Long INterspersed Elements-1 (L1s) constitute >17% of the human genome and still actively transpose in it. Characterizing L1 transposition across the genome is critical for understanding genome evolution and somatic mutations. However, to date, L1 insertion and fixation patterns have not been studied comprehensively. To fill this gap, we investigated three genome-wide data sets of L1s that integrated at different evolutionary times: 17,037 de novo L1s (from an L1 insertion cell-line experiment conducted in-house), and 1,212 polymorphic and 1,205 human-specific L1s (from public databases). We characterized 49 genomic features—proxying chromatin accessibility, transcriptional activity, replication, recombination, etc.—in the 650 kb flanks of these elements. These features were contrasted between the three L1 data sets and L1-free regions using state-of-the-art Functional Data Analysis statistical methods, which treat high-resolution data as mathematical functions. Our results indicate that de novo, polymorphic, and human-specific L1s are surrounded by different genomic features acting at specific locations and scales. This led to an integrative model of L1 transposition, according to which L1s preferentially integrate into open-chromatin regions enriched in non-B DNA motifs, whereas they are fixed in regions largely free of purifying selection—depleted of genes and noncoding most conserved elements. Intriguingly, our results suggest that L1 insertions modify local genomic landscape by extending CpG methylation and increasing mononucleotide microsatellite density. Altogether, our findings substantially facilitate understanding of L1 integration and fixation preferences, pave the way for uncovering their role in aging and cancer, and inform their use as mutagenesis tools in genetic studies.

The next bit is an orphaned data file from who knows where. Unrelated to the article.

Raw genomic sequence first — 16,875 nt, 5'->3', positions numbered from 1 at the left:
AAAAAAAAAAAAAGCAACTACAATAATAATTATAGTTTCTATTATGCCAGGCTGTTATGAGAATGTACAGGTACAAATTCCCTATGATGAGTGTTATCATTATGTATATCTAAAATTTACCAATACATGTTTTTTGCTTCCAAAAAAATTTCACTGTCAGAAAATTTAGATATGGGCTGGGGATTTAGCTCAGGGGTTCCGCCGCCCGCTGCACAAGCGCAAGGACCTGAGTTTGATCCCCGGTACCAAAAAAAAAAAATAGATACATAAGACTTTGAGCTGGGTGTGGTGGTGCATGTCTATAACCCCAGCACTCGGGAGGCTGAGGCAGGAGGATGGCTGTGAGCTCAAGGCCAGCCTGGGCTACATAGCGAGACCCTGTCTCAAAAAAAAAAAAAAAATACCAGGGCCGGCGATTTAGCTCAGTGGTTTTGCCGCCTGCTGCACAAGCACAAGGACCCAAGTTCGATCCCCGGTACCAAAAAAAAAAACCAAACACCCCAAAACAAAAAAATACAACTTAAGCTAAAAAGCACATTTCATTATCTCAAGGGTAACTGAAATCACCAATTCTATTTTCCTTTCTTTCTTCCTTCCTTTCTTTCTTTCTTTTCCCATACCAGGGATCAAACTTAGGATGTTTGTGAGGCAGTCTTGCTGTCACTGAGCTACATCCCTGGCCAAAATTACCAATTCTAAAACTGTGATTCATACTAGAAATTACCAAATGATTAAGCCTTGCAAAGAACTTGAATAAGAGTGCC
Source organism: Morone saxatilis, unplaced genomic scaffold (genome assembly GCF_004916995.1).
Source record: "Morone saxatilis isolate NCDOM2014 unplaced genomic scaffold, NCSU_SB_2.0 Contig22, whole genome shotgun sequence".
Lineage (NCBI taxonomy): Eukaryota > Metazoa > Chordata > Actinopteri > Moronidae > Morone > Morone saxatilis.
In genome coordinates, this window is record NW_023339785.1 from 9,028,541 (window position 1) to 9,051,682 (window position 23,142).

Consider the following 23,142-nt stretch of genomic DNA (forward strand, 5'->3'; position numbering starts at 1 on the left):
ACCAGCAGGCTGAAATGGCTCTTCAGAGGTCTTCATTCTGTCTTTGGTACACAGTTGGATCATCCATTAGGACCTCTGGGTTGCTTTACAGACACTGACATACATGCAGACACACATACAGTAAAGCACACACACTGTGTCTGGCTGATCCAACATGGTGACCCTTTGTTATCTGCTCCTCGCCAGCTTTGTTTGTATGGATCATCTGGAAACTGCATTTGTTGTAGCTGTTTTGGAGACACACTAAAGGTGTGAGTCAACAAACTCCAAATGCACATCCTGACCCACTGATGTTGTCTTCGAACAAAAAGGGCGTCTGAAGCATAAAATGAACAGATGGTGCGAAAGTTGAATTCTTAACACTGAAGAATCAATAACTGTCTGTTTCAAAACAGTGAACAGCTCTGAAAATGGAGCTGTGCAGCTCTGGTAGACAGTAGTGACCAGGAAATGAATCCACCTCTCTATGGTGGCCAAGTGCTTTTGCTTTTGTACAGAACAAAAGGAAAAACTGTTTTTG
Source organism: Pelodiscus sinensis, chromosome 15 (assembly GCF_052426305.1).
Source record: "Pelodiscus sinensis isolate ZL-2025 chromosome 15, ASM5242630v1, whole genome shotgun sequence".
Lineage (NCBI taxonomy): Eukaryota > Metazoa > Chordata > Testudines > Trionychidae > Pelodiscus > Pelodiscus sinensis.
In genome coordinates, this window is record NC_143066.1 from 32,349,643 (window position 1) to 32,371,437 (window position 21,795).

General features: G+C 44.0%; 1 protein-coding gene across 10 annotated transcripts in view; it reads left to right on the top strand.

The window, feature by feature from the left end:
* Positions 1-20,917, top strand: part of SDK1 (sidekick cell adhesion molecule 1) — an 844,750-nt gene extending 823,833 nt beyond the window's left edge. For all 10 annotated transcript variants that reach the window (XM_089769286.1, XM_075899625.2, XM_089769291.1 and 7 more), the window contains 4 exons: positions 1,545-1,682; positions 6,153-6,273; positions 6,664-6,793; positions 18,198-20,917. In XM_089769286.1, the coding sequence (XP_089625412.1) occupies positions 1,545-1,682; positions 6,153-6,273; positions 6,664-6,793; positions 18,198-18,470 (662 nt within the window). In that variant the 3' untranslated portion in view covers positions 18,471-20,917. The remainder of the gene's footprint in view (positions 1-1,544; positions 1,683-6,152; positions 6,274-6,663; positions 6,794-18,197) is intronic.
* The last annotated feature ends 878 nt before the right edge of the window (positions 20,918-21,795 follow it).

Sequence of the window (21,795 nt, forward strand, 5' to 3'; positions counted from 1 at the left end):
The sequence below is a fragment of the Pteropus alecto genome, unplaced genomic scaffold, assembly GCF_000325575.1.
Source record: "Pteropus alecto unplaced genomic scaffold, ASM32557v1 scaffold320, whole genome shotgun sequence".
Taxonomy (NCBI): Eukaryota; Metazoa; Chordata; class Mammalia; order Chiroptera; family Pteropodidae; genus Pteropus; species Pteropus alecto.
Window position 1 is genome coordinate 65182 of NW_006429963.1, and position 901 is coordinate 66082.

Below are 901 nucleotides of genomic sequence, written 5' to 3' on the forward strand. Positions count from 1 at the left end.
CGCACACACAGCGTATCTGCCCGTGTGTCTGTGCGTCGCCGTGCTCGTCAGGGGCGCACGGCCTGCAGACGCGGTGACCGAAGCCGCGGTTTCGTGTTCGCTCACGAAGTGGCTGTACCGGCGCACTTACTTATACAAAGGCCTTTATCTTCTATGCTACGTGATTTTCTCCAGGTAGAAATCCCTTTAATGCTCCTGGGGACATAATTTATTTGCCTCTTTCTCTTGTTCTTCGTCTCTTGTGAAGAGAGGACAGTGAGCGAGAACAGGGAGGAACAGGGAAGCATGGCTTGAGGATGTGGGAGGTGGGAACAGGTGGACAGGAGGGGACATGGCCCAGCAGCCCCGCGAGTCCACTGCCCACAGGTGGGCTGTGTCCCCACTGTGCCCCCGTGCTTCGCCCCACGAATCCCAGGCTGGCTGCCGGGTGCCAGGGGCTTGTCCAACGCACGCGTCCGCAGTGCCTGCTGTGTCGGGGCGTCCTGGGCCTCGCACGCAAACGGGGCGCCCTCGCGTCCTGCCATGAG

- Transposable elements